Shasta Tribe

Shasta Indians (from Sǔsti’ka, apparently the mane of a well known Indian tribe living about 1840 near the site of Yreka).  A group of small tribes or divisions forming the Shastan linguistic family of north California and formerly extending into Oregon.  The area occupied by the Shasta is quite irregular, and consists of one main and three subsidiary areas.  The main body, comprising the Iruwaitsu, Kammatwa, Katiru, and Kikatsik, with whom there was little diversity in language, occupied Klamath river from Klamath Hot Springs to Happy Camp, the north half of Shasta valley, the whole of Scott valley, and the upper part of the south part of Salmon river. During the last hundred years, at least, they inhabited also the valley of Stewart river in Oregon from its source to the junction of Rogue river. The three subsidiary groups, consisting of the Konomihu, New River Indians, and Okwanuchu, occupied the forks of the Salmon, the head of New river, and McCloud and upper Sacramento rivers and Squaw creek. These subsidiary groups are now practically extinct. For the distribution of the component divisions see under their respective name, The culture and customs of the Shasta seem to have been much the same throughout this area, but linguistically they were divided into four groups speaking divergent dialects. Little record has been preserved of their characteristics, and with their decrease in numbers and proximity to civilization, they have lost practically all their native customs. They were a sedentary people, living in small villages, composed of rectangular, semisubterranean plank houses, similar to those in use by the Indians on the coast immediately to the west. Their food was largely vegetal, made up of acorns, seeds, and roots; but fish, particularly salmon, was an important factor in the food supply. The salmon were caught by net, weir, trap, and spear, and were dried and preserved for winter food. Their arts were few. Dugout canoes of rather broad, clumsy type, similar to those used nearer the mouth of the Klamath, were in use. The bow was the chief weapon. Carving was practically limited to rude spoons of wood and bone, painting was little used, and basketry was not developed to any great extent, being confined chiefly to basket caps for the women and small food baskets of simple form and ornament. There was no clan organization, and the village seems to have been the unit, as elsewhere in California. Their religious beliefs and ceremonials seem to have been only in small part similar to the tribes to the east and west of them, but their mythology is not as rich as that of the Maidu, Wintun, or other of the northern California linguistic groups. The first contact of the Shasta with the whites was with fur traders, who early in the 19th century trapped in their territory. With the opening of the trade route from Oregon to California by way of Sacramento valley in the middle of the 19th century, the Shasta came more into contact with civilization, and the development of gold mining in the 60’s hastened the process of their extinction, for they soon succumbed to the unfavorable environment of the mining camp. There are fewer than a score now living, some on the Grande Ronde Reservation in Oregon, the others scattered about their former territory. The names Idakariuke, Ikaruck, and Kosetah have been mentioned, largely through misunderstanding, as those of Shasta divisions and villages.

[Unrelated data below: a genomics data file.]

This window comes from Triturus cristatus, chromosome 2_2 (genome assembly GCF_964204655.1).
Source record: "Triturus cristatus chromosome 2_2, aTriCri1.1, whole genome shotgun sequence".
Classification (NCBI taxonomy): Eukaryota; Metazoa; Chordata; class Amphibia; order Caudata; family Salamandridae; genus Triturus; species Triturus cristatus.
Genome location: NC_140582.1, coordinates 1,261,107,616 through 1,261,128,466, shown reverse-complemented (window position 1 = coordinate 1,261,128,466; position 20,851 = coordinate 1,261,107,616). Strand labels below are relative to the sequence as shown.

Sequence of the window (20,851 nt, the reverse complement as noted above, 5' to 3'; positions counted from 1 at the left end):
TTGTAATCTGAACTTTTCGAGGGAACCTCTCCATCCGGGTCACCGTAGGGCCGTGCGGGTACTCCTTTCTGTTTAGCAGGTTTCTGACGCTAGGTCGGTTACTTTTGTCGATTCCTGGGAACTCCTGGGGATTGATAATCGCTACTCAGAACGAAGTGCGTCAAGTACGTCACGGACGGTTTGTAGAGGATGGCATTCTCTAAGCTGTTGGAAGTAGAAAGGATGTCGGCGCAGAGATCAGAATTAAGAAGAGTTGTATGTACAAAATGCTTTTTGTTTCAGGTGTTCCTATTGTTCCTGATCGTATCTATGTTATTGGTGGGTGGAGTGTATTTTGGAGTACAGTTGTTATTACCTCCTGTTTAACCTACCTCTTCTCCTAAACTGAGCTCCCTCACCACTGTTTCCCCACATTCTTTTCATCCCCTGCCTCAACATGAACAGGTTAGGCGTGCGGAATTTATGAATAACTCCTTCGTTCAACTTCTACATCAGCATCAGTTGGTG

Shasta, Shastan,

Hodge, Frederick Webb, Compiler. The Handbook of American Indians North of Mexico. Bureau of American Ethnology, Government Printing Office. 1906.

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